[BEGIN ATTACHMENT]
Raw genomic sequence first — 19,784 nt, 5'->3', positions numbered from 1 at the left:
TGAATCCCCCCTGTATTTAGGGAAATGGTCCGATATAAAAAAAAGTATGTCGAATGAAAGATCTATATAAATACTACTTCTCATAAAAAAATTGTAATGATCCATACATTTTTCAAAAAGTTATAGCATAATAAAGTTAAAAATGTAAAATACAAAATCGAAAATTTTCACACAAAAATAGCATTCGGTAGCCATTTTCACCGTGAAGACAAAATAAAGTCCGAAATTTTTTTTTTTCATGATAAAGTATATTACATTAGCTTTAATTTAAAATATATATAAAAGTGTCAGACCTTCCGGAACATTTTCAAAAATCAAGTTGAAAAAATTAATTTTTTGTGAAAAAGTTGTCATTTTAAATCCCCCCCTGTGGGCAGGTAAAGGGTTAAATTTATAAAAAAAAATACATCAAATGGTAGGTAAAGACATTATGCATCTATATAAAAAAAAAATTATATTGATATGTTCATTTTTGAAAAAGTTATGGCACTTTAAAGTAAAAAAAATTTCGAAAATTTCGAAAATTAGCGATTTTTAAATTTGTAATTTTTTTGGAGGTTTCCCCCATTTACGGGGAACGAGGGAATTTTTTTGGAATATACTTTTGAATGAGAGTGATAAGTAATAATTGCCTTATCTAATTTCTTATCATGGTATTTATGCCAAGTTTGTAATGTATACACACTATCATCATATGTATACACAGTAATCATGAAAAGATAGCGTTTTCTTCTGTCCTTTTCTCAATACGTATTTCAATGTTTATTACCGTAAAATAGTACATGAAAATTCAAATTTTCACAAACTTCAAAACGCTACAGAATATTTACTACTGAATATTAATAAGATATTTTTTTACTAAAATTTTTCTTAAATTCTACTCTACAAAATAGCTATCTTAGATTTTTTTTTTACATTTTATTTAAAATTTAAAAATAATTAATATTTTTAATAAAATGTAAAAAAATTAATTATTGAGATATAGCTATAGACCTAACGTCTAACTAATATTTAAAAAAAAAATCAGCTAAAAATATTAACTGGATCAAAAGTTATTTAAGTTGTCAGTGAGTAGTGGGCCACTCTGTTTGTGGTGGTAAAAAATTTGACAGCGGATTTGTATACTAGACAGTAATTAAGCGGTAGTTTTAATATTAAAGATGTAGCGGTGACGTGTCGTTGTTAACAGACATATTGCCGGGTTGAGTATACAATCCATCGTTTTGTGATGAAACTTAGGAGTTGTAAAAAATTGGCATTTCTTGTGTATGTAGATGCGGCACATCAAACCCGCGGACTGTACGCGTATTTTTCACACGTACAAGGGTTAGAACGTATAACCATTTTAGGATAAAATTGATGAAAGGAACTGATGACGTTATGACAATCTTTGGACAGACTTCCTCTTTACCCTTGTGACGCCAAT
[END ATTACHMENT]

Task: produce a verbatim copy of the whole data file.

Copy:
Raw genomic sequence first — 19,784 nt, 5'->3', positions numbered from 1 at the left:
TGAATCCCCCCTGTATTTAGGGAAATGGTCCGATATAAAAAAAAGTATGTCGAATGAAAGATCTATATAAATACTACTTCTCATAAAAAAATTGTAATGATCCATACATTTTTCAAAAAGTTATAGCATAATAAAGTTAAAAATGTAAAATACAAAATCGAAAATTTTCACACAAAAATAGCATTCGGTAGCCATTTTCACCGTGAAGACAAAATAAAGTCCGAAATTTTTTTTTTTCATGATAAAGTATATTACATTAGCTTTAATTTAAAATATATATAAAAGTGTCAGACCTTCCGGAACATTTTCAAAAATCAAGTTGAAAAAATTAATTTTTTGTGAAAAAGTTGTCATTTTAAATCCCCCCCTGTGGGCAGGTAAAGGGTTAAATTTATAAAAAAAAATACATCAAATGGTAGGTAAAGACATTATGCATCTATATAAAAAAAAAATTATATTGATATGTTCATTTTTGAAAAAGTTATGGCACTTTAAAGTAAAAAAAATTTCGAAAATTTCGAAAATTAGCGATTTTTAAATTTGTAATTTTTTTGGAGGTTTCCCCCATTTACGGGGAACGAGGGAATTTTTTTGGAATATACTTTTGAATGAGAGTGATAAGTAATAATTGCCTTATCTAATTTCTTATCATGGTATTTATGCCAAGTTTGTAATGTATACACACTATCATCATATGTATACACAGTAATCATGAAAAGATAGCGTTTTCTTCTGTCCTTTTCTCAATACGTATTTCAATGTTTATTACCGTAAAATAGTACATGAAAATTCAAATTTTCACAAACTTCAAAACGCTACAGAATATTTACTACTGAATATTAATAAGATATTTTTTTACTAAAATTTTTCTTAAATTCTACTCTACAAAATAGCTATCTTAGATTTTTTTTTTACATTTTATTTAAAATTTAAAAATAATTAATATTTTTAATAAAATGTAAAAAAATTAATTATTGAGATATAGCTATAGACCTAACGTCTAACTAATATTTAAAAAAAAAATCAGCTAAAAATATTAACTGGATCAAAAGTTATTTAAGTTGTCAGTGAGTAGTGGGCCACTCTGTTTGTGGTGGTAAAAAATTTGACAGCGGATTTGTATACTAGACAGTAATTAAGCGGTAGTTTTAATATTAAAGATGTAGCGGTGACGTGTCGTTGTTAACAGACATATTGCCGGGTTGAGTATACAATCCATCGTTTTGTGATGAAACTTAGGAGTTGTAAAAAATTGGCATTTCTTGTGTATGTAGATGCGGCACATCAAACCCGCGGACTGTACGCGTATTTTTCACACGTACAAGGGTTAGAACGTATAACCATTTTAGGATAAAATTGATGAAAGGAACTGATGACGTTATGACAATCTTTGGACAGACTTCCTCTTTACCCTTGTGACGCCAAT